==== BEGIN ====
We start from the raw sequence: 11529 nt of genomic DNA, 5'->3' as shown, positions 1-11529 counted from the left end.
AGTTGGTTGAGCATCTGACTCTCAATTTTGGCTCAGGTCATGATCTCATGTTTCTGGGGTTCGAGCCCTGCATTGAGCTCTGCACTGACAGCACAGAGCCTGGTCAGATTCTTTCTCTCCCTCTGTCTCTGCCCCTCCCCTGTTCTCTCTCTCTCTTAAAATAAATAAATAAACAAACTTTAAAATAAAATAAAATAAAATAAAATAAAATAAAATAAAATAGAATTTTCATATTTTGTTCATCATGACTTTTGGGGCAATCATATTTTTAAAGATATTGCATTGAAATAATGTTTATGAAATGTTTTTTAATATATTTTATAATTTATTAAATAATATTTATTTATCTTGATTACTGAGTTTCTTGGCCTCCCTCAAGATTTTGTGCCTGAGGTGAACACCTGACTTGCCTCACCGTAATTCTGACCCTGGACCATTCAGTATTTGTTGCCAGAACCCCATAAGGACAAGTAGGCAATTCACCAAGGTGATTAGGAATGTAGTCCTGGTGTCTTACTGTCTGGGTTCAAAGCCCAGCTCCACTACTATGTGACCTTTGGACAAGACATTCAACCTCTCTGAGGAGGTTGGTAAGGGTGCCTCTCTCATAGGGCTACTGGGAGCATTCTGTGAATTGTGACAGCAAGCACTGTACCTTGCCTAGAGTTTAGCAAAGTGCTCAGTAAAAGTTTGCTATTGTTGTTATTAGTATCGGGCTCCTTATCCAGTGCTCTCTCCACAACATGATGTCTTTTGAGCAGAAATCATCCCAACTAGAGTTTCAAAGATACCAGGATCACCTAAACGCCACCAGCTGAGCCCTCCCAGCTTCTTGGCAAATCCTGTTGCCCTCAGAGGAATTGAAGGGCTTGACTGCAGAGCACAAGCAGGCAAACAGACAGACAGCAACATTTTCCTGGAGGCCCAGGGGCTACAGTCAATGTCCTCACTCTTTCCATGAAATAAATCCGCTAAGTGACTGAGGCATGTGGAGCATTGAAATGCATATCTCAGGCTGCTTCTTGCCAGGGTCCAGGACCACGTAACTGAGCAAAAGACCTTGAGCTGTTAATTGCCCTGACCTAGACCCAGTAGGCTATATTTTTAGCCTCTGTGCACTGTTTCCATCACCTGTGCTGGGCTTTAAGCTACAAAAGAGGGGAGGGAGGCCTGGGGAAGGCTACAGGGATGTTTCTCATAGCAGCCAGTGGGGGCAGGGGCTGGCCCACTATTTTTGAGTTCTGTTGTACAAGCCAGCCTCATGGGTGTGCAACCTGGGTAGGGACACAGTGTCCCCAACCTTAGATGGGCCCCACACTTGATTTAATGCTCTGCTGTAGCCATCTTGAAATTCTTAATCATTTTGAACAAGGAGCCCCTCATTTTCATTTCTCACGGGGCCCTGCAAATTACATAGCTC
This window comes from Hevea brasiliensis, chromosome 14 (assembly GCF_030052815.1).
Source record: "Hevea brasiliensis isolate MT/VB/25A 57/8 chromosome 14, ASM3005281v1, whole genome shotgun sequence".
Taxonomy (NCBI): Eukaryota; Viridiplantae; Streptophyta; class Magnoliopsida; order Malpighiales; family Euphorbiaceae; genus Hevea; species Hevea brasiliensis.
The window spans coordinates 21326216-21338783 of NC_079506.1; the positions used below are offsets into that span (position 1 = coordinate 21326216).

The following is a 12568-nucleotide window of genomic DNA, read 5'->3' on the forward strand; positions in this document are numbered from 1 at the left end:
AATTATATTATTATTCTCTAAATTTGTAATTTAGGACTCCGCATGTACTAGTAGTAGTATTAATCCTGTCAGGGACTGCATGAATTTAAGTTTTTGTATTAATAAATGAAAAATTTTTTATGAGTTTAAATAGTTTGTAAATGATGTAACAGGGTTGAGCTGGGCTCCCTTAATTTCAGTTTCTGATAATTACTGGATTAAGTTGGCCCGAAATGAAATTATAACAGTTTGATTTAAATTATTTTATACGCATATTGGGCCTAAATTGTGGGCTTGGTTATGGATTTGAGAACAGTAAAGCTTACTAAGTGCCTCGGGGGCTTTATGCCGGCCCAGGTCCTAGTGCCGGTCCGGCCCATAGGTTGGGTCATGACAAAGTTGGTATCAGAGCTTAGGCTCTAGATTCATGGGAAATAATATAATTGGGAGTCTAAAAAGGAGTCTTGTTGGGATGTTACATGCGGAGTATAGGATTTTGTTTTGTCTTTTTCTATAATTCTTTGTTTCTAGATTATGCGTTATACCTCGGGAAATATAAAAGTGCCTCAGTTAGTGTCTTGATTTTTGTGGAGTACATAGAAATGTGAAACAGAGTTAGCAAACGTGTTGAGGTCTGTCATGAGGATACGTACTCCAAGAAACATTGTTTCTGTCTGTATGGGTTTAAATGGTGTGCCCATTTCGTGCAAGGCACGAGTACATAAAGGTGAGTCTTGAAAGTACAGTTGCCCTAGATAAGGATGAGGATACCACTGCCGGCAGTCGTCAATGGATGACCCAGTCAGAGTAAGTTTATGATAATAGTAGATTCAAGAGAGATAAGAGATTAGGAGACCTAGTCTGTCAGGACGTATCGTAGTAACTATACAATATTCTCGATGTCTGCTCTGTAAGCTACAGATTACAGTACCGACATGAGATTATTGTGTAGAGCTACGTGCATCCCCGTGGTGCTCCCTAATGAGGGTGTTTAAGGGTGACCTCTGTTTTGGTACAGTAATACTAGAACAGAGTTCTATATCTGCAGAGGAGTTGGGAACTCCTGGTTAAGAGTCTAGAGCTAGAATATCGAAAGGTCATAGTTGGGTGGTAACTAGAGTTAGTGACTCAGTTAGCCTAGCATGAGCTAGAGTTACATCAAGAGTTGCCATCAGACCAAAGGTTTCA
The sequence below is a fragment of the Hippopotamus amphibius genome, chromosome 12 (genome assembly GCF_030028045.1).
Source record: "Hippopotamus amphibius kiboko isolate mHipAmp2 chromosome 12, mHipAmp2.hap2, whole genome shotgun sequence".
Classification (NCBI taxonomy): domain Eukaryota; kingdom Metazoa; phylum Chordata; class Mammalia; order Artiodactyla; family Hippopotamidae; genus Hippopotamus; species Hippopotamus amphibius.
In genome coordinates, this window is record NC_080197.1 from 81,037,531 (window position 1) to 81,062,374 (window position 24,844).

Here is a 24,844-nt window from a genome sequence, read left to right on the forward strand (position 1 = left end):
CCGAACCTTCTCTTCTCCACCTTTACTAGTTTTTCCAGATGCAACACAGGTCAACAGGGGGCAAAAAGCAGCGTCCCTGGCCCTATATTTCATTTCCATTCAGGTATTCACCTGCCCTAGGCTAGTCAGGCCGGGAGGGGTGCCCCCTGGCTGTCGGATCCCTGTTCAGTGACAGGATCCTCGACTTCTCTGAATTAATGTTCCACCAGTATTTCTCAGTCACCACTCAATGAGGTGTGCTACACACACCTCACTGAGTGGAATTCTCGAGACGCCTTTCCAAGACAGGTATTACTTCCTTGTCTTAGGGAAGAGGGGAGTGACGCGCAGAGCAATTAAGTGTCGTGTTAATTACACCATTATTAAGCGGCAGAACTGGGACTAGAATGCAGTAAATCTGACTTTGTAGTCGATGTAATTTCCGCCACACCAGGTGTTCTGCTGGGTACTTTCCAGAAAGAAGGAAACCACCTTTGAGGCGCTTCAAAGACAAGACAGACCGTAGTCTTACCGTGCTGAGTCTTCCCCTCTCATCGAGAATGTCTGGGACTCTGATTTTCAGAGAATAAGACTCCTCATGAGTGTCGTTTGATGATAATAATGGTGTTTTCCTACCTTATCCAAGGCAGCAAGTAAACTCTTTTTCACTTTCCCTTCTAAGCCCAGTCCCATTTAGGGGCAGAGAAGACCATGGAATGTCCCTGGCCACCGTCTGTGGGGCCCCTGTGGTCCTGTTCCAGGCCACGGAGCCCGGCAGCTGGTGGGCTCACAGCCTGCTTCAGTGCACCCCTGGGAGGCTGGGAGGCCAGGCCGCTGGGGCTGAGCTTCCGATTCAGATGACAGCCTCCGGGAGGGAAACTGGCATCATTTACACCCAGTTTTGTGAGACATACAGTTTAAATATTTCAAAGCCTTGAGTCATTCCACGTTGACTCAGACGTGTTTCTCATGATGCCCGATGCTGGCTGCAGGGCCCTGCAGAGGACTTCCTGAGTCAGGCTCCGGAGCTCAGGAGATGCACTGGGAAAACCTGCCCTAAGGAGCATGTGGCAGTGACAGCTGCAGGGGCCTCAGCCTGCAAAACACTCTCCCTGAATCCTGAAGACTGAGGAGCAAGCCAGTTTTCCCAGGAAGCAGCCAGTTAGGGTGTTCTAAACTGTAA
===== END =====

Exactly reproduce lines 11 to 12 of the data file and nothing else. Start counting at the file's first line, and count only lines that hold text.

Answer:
Classification (NCBI taxonomy): domain Eukaryota; kingdom Metazoa; phylum Chordata; class Mammalia; order Artiodactyla; family Hippopotamidae; genus Hippopotamus; species Hippopotamus amphibius.
In genome coordinates, this window is record NC_080197.1 from 81,037,531 (window position 1) to 81,062,374 (window position 24,844).